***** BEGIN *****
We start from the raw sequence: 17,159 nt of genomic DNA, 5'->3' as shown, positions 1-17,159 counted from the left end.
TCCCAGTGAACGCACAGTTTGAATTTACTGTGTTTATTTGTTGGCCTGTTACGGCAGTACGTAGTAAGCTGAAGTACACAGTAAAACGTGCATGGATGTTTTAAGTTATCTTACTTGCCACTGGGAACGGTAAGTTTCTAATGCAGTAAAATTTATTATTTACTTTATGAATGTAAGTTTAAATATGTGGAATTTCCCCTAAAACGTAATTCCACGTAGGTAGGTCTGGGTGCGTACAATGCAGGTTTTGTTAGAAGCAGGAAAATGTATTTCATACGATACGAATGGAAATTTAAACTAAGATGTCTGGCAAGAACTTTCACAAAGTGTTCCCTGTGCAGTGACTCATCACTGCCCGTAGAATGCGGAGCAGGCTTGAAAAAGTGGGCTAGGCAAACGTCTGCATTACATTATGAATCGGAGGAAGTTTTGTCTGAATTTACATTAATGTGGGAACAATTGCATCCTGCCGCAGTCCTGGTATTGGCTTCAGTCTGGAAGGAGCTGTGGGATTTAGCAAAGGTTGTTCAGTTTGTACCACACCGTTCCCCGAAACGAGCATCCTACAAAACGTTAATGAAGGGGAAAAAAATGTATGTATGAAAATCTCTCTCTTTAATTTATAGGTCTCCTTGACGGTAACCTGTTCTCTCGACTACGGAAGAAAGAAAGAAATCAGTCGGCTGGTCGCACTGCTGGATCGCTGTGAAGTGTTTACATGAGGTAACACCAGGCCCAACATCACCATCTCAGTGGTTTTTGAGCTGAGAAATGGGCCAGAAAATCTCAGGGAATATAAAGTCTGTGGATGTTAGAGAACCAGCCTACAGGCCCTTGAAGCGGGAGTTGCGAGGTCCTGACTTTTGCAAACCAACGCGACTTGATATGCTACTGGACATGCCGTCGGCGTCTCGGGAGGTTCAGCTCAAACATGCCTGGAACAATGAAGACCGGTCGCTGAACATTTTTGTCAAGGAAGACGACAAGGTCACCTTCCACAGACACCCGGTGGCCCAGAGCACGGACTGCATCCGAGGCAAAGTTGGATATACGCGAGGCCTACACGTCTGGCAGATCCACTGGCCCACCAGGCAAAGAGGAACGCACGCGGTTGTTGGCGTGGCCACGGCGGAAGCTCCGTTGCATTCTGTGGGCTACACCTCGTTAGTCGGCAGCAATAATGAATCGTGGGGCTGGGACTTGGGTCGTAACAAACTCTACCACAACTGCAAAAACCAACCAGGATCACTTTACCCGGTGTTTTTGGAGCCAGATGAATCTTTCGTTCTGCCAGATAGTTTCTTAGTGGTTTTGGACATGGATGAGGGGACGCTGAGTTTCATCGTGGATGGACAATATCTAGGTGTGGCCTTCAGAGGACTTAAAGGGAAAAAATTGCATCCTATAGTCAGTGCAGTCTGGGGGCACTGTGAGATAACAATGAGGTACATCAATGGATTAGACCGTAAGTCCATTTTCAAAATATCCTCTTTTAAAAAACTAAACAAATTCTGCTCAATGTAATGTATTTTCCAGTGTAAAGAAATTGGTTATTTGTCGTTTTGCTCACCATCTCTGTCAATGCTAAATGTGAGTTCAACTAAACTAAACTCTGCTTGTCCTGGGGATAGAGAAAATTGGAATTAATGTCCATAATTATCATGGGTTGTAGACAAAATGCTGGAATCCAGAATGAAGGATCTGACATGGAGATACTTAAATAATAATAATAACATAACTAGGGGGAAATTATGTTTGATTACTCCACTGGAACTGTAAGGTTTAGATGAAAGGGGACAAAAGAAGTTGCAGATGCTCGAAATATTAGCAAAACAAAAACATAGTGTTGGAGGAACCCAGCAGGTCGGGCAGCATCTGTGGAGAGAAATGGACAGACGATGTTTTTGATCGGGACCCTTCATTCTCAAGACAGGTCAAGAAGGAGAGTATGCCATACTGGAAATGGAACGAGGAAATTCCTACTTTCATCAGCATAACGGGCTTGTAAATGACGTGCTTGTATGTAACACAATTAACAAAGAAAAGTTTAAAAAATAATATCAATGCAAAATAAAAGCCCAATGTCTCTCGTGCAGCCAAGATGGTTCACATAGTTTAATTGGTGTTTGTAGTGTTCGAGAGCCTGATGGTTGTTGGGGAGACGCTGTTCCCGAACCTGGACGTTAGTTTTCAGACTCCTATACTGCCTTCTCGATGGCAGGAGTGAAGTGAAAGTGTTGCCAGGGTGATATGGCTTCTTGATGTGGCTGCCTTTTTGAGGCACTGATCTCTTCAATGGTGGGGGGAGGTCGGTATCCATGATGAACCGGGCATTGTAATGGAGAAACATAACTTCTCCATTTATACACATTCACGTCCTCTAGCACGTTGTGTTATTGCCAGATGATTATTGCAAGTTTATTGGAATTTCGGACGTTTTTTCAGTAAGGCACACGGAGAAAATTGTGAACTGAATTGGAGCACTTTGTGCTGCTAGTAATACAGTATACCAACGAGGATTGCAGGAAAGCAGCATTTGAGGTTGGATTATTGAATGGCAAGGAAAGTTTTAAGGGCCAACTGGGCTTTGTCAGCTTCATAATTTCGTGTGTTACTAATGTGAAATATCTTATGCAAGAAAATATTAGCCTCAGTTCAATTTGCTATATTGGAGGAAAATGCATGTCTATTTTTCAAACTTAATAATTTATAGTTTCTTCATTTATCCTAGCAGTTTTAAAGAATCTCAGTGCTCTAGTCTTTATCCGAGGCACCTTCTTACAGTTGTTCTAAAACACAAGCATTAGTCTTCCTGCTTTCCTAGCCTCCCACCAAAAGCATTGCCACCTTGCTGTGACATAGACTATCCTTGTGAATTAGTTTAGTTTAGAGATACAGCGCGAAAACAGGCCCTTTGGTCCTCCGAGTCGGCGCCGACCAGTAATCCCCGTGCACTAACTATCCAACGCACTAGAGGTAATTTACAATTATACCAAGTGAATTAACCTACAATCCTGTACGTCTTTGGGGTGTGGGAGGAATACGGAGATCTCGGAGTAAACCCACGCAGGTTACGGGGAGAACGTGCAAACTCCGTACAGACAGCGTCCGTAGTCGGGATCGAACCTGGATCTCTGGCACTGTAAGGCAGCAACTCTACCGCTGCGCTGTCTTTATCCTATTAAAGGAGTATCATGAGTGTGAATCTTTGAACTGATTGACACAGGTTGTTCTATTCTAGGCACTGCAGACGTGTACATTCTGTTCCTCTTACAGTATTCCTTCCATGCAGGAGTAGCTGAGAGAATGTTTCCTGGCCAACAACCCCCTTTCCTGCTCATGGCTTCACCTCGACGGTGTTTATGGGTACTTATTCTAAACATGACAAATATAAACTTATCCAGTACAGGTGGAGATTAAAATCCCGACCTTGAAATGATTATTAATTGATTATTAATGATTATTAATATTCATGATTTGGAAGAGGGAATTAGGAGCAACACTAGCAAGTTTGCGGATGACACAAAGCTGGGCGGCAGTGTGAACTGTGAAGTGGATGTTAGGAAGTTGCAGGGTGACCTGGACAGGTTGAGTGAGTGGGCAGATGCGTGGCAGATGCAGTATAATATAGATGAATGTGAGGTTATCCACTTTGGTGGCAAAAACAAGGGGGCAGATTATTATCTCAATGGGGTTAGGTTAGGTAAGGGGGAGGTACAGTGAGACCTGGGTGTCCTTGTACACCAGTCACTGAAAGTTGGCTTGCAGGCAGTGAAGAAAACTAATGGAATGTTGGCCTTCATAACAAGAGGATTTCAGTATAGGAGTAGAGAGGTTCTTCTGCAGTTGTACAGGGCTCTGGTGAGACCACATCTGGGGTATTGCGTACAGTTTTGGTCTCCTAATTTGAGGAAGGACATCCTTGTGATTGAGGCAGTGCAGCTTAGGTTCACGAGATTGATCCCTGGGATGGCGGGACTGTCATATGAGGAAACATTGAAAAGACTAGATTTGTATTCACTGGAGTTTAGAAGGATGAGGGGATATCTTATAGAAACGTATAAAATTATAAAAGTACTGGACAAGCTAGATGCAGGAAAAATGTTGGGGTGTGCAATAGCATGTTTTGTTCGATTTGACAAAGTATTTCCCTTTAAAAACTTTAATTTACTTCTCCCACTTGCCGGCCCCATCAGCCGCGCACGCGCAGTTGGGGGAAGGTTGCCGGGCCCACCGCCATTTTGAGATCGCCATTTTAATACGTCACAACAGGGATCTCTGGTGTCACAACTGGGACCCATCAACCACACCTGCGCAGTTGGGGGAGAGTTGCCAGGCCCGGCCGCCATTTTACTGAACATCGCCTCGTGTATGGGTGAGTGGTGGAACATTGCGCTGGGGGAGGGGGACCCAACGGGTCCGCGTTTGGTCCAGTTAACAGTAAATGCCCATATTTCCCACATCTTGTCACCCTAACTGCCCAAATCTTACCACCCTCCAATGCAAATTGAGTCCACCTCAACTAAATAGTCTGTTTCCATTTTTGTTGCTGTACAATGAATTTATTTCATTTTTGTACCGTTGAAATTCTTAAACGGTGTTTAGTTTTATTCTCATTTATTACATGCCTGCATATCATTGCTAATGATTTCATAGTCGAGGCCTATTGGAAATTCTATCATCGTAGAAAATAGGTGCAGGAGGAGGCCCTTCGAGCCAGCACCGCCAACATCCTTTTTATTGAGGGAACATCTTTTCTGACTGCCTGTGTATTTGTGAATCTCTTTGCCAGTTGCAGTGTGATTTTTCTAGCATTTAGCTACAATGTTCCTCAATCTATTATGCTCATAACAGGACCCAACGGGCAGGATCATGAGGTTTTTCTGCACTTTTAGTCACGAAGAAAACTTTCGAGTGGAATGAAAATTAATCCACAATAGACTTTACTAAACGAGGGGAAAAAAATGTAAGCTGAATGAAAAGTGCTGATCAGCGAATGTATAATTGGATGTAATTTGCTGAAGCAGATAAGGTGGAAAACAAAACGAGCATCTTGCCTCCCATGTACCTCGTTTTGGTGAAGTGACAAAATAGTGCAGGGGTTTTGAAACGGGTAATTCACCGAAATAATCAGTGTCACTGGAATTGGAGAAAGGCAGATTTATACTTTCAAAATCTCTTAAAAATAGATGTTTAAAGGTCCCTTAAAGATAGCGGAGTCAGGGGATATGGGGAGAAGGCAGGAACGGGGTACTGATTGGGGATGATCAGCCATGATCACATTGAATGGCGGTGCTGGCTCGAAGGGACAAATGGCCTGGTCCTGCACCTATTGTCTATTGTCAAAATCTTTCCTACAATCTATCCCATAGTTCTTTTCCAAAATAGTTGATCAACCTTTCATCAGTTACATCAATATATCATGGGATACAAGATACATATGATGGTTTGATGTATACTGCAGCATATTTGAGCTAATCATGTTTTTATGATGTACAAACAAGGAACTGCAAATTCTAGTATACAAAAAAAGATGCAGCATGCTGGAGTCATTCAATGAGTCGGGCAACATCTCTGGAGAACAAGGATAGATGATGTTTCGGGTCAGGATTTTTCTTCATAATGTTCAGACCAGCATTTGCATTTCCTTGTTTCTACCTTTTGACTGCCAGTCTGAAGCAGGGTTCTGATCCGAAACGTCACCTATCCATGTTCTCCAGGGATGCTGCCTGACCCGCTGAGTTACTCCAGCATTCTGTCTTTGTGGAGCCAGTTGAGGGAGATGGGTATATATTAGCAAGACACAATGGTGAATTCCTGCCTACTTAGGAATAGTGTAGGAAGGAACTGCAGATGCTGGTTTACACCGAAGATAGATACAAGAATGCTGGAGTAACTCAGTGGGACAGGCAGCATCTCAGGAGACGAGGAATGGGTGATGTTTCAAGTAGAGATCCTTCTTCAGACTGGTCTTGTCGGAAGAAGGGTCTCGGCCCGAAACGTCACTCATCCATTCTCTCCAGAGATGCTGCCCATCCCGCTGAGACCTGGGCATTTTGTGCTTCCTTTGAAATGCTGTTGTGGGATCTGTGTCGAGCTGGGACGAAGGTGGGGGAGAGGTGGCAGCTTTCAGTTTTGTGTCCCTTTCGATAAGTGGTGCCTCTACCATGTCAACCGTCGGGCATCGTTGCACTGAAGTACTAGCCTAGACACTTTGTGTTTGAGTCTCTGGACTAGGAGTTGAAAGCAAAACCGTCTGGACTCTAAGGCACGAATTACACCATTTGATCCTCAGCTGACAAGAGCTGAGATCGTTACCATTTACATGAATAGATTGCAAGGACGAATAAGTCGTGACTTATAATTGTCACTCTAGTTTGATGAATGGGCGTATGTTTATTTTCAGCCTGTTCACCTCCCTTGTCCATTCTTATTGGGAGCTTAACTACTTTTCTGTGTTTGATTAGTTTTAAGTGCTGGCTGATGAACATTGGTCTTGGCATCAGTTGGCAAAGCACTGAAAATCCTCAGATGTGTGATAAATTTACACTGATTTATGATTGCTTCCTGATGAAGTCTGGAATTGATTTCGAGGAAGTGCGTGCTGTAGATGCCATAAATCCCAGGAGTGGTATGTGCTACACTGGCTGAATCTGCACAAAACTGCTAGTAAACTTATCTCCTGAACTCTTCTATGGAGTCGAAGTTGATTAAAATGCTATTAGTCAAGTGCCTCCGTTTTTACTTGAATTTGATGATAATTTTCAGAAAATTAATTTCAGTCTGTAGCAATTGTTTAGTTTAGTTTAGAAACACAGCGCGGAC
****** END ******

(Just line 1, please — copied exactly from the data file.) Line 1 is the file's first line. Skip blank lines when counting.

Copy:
We start from the raw sequence: 17,159 nt of genomic DNA, 5'->3' as shown, positions 1-17,159 counted from the left end.